Angkor Wat – the crown jewel of Cambodia, built by the Khmer king Suryavarman II in the twelfth century was rediscovered by a French scholar in the nineteenth century and has captivated scholars and travelers all over the world. I got a chance to visit the temple known to be the largest religious monument in the world this year.
We started our day at 5 am because we wanted to enjoy sunrise at this beautiful monument. Tip: No matter how early you go, you won’t be able to beat the crowds. However, entering through the gates of Angkor Wat, walking towards the sunrise spot and finding a place to take pictures while it was still dark was an experience in itself. There are lots of blogs on whether sunrise at Angkor Wat is magical or overhyped. My opinion – it’s overrated. My experience would probably have been different if the crowd was not so overwhelming. But I still recommend going for it because it’s a beautiful sight and it will give you an excuse to start your day early 🙂
It is hard not to admire this magnificent temple for its scale.
Angkor Wat is meant to be a replica of the Hindu universe with the towers representing Mount Meru. It was eventually converted to a Buddhist temple but it’s easy to spot Hindu symbols everywhere.
It is hard to find a spot in the temple without intricate carvings The outer gallery is known to have the largest stretch of carvings anywhere.
Visiting this iconic temple and getting to learn about the magnificent Khmer empire was truly a memorable experience.
We spent three days in Siem Reap in January 2017. My next few posts will be about the temples there. But I’ll start with my favorite temple in the Angkor area -The Bayon.
Like most tourists, I went to Siem Reap mainly for the Angkor Wat. I didn’t do a lot of research about the other temples in the area but I knew I would like the ‘temple with the faces’. However, I had not expected it to be so spectacular. We entered through the South gate and were immediately mesmerized by the smiling faces and the figures of devas (gods) and asuras (demons) depicting the churning of the ocean milk on the two sides of the gate.
I learnt that this temple was built under king Jayavarman VII and is considered to be the only temple in Angkor that was a Mahayana Buddhist shrine. The temple was built in the late twelfth or early thirteenth century. It was a hot and humid day but the beautiful galleries of this place make you forget about everything else!
I tried to take pictures of the smiling faces and different galleries, but I firmly believe that photos can’t do justice to this architectural wonder. I had assumed that the calm, serene faces are of Buddha but later found out that some scholars have concluded that the faces are those of the king himself! Khmer kings used to consider themselves ‘God-Kings’!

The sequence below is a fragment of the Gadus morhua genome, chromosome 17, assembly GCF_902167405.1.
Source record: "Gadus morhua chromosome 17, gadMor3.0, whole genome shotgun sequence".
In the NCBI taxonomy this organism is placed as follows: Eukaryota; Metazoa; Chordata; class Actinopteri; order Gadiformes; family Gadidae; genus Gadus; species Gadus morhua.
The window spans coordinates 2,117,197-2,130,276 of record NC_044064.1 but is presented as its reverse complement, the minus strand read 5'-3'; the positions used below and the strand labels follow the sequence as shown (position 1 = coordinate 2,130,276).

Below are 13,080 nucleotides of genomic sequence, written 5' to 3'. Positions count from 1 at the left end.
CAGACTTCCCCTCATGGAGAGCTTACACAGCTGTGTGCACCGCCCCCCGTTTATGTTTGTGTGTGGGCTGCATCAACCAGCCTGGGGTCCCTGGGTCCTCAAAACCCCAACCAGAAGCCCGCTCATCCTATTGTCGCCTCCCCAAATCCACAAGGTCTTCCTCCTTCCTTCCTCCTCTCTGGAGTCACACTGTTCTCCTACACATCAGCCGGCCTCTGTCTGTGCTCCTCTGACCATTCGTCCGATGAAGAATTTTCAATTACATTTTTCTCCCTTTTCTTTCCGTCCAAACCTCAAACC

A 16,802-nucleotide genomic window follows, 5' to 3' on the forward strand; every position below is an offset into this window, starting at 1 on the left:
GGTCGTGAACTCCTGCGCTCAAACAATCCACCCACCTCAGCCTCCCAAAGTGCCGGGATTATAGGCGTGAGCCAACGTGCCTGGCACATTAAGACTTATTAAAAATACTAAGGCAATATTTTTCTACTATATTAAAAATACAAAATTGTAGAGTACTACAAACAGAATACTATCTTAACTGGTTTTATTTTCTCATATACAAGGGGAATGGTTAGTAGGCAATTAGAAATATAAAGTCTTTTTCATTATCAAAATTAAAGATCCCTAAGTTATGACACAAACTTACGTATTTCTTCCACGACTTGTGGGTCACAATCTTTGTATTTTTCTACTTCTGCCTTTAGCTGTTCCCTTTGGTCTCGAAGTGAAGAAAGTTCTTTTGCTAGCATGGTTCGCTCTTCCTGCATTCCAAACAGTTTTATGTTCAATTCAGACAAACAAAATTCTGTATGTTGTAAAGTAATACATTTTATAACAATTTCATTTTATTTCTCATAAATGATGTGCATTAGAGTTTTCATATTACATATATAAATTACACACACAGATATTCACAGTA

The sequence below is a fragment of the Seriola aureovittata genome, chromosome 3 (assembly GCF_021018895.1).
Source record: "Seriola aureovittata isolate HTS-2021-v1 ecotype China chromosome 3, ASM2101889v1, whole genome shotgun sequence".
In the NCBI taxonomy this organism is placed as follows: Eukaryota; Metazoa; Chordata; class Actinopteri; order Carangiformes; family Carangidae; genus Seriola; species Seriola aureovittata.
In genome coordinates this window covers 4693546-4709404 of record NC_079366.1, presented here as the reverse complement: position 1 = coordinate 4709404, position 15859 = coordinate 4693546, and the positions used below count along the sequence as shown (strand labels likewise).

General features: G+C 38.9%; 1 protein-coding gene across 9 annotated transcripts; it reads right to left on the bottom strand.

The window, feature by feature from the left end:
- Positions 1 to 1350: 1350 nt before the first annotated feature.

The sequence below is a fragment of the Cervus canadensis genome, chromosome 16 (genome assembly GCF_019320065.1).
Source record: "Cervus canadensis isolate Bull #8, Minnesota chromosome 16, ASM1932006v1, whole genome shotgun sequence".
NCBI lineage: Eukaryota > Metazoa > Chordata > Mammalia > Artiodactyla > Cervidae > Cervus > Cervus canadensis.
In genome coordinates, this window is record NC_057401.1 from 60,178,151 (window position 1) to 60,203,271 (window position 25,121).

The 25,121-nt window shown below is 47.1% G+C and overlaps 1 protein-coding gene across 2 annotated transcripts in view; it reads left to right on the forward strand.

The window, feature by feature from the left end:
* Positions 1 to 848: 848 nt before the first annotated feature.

We had two days in Phuket. We spent the fist day at Patong beach (visit this beach for its lively environment and warm water). Bangla Road nearby is well known for its nightlife.
The next day, we took a speed boat to Phi Phi islands. We booked our tour with one of the local vendors in Phuket. Our stops included Phi Phi Don, Phi Phi leh and Khai Island. Needless to say that the boat ride and time spent at Maya Bay provided some stunning views.
Bangkok’s chaotic life, crazy traffic and intense heat may not come across as appealing to everyone but don’t miss it if you like urban tourism! I spent two days in Bangkok – trying street food in Chinatown, walking around markets, taking the boat ride and generally absorbing the sights and the smells of this colorful city. I fell in love with Bangkok!
This beautiful temple is on the west side of Chao Phraya river. We took the Chao Phraya tourist boat and got down at the stop for Wat Arun. Unfortunately, we didn’t get the view we were hoping for because of renovation work. However, it is a very beautiful place and we enjoyed some quiet, peaceful time there.
Wat Pho is one of the most visited sites in Bangkok. Apart from the 46 m long reclining Buddha, this royal temple is also popular as the birthplace of traditional Thai massage and is considered to be the earliest centre for public education in Thailand. Wat Pho is also known for its large collection of Buddha images.
Grand palace, the former home of the Thai king is now an important administrative centre that hosts many royal ceremonies. Wat Phra Kew (Temple of the Emerald Buddha) is also situated in the same complex. It is considered to be the most sacred Buddhist temple in Thailand.